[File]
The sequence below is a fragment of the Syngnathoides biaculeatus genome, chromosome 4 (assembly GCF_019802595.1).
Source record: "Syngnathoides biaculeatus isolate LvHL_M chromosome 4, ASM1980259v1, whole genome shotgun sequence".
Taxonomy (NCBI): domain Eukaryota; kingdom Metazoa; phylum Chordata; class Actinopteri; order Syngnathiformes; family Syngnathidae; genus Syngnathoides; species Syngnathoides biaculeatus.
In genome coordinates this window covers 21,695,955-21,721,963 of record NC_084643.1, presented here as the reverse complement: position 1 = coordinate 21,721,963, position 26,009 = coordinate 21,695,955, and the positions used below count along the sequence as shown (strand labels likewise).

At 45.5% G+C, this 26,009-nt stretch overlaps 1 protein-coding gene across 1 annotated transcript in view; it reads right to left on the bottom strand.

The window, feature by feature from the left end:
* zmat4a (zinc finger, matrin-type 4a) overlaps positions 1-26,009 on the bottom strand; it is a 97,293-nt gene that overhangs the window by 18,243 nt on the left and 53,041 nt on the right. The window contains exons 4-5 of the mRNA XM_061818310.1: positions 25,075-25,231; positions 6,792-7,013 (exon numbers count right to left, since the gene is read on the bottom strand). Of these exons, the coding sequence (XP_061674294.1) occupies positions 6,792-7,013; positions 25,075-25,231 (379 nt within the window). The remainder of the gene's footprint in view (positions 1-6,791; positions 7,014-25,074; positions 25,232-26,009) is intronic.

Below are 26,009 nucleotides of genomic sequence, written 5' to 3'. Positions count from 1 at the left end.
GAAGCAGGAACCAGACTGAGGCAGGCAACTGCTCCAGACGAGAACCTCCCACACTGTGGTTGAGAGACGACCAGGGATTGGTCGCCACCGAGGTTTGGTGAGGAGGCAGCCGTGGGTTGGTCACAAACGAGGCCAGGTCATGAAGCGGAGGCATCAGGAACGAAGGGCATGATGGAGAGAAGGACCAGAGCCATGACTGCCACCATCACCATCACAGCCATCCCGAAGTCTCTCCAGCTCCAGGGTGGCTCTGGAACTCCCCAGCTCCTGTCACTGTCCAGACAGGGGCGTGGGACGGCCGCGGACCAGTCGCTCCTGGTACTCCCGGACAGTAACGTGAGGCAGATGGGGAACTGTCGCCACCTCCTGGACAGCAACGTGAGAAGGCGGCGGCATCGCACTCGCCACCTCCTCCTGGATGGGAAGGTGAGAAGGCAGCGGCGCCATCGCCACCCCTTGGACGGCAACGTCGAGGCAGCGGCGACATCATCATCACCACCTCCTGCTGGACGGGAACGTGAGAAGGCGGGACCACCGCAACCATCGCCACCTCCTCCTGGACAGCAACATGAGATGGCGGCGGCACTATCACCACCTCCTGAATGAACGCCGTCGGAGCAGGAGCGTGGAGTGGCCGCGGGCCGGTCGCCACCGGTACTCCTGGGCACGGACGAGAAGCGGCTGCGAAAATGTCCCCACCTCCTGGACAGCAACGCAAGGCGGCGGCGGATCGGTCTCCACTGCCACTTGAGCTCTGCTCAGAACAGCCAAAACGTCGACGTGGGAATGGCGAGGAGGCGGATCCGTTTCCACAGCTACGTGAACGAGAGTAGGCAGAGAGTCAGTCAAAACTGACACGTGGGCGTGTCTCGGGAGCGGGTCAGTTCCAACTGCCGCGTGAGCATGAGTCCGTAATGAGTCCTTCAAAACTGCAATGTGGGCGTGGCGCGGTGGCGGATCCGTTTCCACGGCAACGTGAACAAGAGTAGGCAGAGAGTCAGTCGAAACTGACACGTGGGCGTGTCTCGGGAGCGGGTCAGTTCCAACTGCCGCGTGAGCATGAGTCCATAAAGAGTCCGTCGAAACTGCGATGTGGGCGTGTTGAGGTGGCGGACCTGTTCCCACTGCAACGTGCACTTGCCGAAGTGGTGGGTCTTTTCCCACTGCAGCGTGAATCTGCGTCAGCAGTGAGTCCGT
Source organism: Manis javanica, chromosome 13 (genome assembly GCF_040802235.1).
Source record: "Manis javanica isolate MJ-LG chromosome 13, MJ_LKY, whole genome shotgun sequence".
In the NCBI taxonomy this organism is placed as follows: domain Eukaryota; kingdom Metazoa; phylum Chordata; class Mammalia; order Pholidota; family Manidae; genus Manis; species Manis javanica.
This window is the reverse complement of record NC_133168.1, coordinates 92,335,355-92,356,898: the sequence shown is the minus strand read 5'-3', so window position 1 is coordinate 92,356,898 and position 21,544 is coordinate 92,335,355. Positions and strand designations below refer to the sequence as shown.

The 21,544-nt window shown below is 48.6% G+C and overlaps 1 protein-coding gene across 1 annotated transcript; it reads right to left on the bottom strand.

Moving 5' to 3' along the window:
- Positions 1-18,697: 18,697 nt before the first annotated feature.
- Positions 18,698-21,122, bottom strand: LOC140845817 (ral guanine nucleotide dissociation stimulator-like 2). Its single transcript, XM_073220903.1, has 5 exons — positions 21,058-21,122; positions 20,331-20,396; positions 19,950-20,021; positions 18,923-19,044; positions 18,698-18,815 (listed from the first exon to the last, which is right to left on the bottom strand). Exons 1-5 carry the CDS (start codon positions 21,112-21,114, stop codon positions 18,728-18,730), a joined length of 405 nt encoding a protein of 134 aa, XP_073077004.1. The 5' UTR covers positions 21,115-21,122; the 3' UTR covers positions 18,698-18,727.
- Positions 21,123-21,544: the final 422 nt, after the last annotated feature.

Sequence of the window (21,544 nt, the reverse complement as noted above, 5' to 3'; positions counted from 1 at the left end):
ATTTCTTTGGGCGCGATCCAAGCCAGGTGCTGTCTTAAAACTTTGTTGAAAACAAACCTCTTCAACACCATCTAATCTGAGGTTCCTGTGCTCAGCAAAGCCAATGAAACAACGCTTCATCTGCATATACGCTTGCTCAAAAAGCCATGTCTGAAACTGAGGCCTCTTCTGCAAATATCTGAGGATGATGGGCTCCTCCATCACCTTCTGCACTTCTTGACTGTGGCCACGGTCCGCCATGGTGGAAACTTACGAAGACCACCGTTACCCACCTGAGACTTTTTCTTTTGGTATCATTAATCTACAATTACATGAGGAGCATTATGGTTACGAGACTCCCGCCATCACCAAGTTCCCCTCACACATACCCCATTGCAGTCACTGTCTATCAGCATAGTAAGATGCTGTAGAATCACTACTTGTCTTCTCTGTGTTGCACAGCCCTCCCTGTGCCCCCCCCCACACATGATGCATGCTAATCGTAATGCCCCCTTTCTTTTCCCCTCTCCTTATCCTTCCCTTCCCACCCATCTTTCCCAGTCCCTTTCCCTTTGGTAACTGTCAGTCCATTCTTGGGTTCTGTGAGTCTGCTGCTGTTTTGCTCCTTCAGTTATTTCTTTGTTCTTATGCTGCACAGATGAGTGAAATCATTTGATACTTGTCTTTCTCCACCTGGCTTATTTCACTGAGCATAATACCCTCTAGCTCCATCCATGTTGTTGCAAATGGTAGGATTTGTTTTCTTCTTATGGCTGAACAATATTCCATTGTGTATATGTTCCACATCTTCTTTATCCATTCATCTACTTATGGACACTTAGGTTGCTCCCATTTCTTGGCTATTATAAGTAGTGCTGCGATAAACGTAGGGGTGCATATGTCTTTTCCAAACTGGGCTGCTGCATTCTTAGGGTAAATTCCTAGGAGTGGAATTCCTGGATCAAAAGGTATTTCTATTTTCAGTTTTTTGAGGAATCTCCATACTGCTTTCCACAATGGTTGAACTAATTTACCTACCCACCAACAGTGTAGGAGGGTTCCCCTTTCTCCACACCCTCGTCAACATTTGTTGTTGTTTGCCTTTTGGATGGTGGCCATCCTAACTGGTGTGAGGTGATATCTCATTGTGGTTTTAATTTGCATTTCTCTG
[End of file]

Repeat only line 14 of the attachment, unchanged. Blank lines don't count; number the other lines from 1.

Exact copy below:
The 21,544-nt window shown below is 48.6% G+C and overlaps 1 protein-coding gene across 1 annotated transcript; it reads right to left on the bottom strand.